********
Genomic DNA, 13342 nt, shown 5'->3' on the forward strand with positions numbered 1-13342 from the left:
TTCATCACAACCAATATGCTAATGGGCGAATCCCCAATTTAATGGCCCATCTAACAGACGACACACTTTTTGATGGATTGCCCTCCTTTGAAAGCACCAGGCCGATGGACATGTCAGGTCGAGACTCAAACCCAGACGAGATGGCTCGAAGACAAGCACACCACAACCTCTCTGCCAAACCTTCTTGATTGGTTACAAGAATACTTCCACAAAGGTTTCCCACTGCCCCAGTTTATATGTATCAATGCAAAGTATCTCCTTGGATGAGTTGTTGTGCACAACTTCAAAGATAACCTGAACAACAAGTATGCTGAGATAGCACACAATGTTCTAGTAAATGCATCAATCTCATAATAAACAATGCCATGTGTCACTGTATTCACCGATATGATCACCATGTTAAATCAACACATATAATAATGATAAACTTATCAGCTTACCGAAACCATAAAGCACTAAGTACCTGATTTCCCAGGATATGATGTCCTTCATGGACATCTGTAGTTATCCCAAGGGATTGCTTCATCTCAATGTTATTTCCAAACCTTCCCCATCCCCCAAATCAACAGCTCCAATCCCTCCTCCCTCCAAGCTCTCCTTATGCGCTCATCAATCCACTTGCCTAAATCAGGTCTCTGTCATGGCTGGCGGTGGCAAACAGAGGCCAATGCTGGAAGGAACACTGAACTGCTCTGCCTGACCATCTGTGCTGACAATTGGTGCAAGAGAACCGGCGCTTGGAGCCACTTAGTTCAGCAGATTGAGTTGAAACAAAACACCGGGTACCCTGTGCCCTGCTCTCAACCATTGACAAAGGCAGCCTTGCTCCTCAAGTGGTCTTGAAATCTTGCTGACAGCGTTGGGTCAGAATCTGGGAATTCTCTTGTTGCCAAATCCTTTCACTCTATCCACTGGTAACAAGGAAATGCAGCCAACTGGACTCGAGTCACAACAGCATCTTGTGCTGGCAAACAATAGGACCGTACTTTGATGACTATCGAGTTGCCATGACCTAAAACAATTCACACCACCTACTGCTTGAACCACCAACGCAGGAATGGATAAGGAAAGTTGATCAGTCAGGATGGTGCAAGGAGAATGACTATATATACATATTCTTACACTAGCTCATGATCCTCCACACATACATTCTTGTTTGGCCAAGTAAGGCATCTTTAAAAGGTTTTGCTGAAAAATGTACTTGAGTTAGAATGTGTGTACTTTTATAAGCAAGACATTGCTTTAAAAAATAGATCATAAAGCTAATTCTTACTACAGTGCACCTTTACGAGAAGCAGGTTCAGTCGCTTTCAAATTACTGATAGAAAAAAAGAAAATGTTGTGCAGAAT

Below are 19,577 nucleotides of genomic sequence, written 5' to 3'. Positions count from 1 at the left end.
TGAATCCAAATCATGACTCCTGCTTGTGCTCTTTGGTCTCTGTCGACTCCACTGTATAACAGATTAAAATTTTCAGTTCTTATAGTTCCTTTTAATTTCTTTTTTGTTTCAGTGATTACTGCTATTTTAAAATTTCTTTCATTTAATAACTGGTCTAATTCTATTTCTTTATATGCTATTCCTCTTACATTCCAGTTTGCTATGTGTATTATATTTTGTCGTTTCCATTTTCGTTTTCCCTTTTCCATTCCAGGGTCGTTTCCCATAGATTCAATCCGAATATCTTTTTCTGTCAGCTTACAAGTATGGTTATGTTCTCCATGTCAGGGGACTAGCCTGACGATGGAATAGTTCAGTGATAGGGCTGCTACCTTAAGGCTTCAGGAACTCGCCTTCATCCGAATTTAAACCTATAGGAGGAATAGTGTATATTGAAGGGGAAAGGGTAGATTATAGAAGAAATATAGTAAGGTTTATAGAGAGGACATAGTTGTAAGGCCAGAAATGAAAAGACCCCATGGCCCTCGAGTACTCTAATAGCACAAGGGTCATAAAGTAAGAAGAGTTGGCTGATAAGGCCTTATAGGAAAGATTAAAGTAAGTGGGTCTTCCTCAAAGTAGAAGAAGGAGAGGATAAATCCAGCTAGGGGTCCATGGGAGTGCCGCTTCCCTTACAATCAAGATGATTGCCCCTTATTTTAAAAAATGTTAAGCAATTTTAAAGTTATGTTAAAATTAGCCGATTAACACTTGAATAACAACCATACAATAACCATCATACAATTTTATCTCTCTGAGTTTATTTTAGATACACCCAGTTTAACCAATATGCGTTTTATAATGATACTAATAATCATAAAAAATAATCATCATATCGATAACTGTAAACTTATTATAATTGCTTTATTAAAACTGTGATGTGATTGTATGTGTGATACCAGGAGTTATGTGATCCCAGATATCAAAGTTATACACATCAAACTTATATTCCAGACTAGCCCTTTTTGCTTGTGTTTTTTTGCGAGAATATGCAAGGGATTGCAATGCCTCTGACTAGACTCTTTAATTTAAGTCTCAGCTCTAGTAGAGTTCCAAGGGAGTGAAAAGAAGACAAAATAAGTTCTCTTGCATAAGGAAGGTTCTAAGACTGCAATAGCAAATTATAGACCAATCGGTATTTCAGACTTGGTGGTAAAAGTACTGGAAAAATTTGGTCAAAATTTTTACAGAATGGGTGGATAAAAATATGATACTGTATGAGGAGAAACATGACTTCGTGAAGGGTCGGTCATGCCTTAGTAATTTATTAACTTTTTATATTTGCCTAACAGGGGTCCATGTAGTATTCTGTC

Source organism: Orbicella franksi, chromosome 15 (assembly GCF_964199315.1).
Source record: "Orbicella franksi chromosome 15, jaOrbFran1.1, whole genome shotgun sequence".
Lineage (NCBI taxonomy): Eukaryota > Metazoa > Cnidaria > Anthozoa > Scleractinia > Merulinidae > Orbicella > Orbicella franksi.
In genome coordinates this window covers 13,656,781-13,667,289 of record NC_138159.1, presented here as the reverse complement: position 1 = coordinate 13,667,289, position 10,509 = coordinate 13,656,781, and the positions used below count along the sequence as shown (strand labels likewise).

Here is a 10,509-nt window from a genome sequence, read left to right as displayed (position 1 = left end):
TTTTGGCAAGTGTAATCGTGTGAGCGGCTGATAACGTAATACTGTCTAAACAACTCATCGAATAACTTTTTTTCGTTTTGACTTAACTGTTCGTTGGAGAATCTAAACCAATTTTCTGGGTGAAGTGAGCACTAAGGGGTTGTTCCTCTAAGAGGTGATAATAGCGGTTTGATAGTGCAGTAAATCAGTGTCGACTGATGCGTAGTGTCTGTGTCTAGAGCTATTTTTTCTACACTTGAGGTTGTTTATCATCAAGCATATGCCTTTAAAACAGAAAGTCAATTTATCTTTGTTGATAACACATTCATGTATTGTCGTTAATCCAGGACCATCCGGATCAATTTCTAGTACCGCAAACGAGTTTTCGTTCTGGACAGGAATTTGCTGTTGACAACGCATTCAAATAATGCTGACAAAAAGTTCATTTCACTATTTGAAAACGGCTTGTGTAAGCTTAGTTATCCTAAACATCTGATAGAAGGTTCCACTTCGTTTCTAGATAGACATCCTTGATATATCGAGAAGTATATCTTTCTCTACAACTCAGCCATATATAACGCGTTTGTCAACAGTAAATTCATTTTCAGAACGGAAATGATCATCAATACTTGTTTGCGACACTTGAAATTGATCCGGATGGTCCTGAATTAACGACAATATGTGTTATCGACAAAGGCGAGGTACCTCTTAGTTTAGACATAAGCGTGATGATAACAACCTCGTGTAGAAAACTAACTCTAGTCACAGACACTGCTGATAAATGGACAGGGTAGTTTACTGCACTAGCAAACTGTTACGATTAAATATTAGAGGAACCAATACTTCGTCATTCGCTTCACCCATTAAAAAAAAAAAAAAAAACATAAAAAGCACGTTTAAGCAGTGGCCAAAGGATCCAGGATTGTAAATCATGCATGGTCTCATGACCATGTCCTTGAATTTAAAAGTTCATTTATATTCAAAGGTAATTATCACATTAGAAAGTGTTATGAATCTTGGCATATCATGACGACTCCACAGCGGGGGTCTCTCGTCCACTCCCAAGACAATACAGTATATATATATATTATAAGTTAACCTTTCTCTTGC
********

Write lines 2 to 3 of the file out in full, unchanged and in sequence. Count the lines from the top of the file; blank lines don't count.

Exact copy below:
TTCATCACAACCAATATGCTAATGGGCGAATCCCCAATTTAATGGCCCATCTAACAGACGACACACTTTTTGATGGATTGCCCTCCTTTGAAAGCACCAGGCCGATGGACATGTCAGGTCGAGACTCAAACCCAGACGAGATGGCTCGAAGACAAGCACACCACAACCTCTCTGCCAAACCTTCTTGATTGGTTACAAGAATACTTCCACAAAGGTTTCCCACTGCCCCAGTTTATATGTATCAATGCAAAGTATCTCCTTGGATGAGTTGTTGTGCACAACTTCAAAGATAACCTGAACAACAAGTATGCTGAGATAGCACACAATGTTCTAGTAAATGCATCAATCTCATAATAAACAATGCCATGTGTCACTGTATTCACCGATATGATCACCATGTTAAATCAACACATATAATAATGATAAACTTATCAGCTTACCGAAACCATAAAGCACTAAGTACCTGATTTCCCAGGATATGATGTCCTTCATGGACATCTGTAGTTATCCCAAGGGATTGCTTCATCTCAATGTTATTTCCAAACCTTCCCCATCCCCCAAATCAACAGCTCCAATCCCTCCTCCCTCCAAGCTCTCCTTATGCGCTCATCAATCCACTTGCCTAAATCAGGTCTCTGTCATGGCTGGCGGTGGCAAACAGAGGCCAATGCTGGAAGGAACACTGAACTGCTCTGCCTGACCATCTGTGCTGACAATTGGTGCAAGAGAACCGGCGCTTGGAGCCACTTAGTTCAGCAGATTGAGTTGAAACAAAACACCGGGTACCCTGTGCCCTGCTCTCAACCATTGACAAAGGCAGCCTTGCTCCTCAAGTGGTCTTGAAATCTTGCTGACAGCGTTGGGTCAGAATCTGGGAATTCTCTTGTTGCCAAATCCTTTCACTCTATCCACTGGTAACAAGGAAATGCAGCCAACTGGACTCGAGTCACAACAGCATCTTGTGCTGGCAAACAATAGGACCGTACTTTGATGACTATCGAGTTGCCATGACCTAAAACAATTCACACCACCTACTGCTTGAACCACCAACGCAGGAATGGATAAGGAAAGTTGATCAGTCAGGATGGTGCAAGGAGAATGACTATATATACATATTCTTACACTAGCTCATGATCCTCCACACATACATTCTTGTTTGGCCAAGTAAGGCATCTTTAAAAGGTTTTGCTGAAAAATGTACTTGAGTTAGAATGTGTGTACTTTTATAAGCAAGACATTGCTTTAAAAAATAGATCATAAAGCTAATTCTTACTACAGTGCACCTTTACGAGAAGCAGGTTCAGTCGCTTTCAAATTACTGATAGAAAAAAAGAAAATGTTGTGCAGAAT

Below are 19,577 nucleotides of genomic sequence, written 5' to 3'. Positions count from 1 at the left end.